Increasing the stroke width makes the text stand out more, but a standard bold weight of 700 is on the dramatic side— this may be why so few Stacks use bold for question titles, e.g. GameDev and Photography. It introduces an incongruity between the fatter letterforms of the headlines and the lower x-heights of the font reflected in the logo.

boldfaced hyperlink

As I noted in a comment, one might argue for using a different typeface with thicker strokes, though this would be a non-trivial change to the design. Here are a couple more samples using Roboto and Georgia, against the same image as above:

Roboto

Georgia

comparison of existing and darkened hyperlink colors

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    I'm not really thinking about font weight. I thought something serif would look nicer (and more professional?).
    – M.A.R.
    Commented Mar 2, 2016 at 11:10
  • I can live with the fonts as-is, but, if we were going to make a change, I like that Roboto option.
    – J.R. Mod
    Commented Mar 2, 2016 at 19:04
  • I find the bold weight of 700 dark enough against the background to avoid strain, and find the serif font of #2 above more legible than the sans-serif. When I look at the font magnified (Windows 7), it is comprised of a variety of colors. Microsoft's sub-pixel font rendering, invented elsewhere? grc.com/ct/ctwhat.htm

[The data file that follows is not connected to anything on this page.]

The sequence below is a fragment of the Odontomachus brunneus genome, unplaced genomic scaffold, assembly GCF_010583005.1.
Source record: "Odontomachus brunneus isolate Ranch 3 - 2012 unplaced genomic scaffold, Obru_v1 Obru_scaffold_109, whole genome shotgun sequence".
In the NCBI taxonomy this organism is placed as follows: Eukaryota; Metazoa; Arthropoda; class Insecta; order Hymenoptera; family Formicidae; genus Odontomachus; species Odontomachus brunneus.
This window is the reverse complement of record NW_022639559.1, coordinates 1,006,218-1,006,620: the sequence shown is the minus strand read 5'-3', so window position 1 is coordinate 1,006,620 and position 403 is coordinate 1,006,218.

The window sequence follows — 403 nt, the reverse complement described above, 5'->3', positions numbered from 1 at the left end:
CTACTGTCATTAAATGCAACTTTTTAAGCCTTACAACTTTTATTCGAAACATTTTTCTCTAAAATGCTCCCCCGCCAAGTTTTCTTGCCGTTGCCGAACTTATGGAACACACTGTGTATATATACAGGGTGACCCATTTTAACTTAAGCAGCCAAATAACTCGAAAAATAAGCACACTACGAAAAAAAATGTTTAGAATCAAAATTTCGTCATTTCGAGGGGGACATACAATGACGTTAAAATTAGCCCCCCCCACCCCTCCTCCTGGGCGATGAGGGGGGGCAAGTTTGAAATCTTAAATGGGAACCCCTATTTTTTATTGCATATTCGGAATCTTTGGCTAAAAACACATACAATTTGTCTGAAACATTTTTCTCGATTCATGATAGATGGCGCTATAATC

– TimR
    Commented Mar 9, 2016 at 15:53
  • Quoting Steve Gibson: "As we've seen, the success of sub-pixel rendering depends upon using part of an adjacent pixel to extend an existing pattern of sub-pixels which the eye perceives as a slightly larger white or black pixel. While this approach can also be employed with low-saturation (pastel) colors, it will always be most effective when displaying high contrast white and black images. Dark colored text on a white background will be effective, as would white text on a dark colored background. But black & white best shows off what this technology can do." [emphasis mine]
    – TimR
    Commented Mar 9, 2016 at 15:56
  • Setting the contrast ratio to 4.5:1 improves the legibility considerably. Commented Jun 26, 2018 at 19:37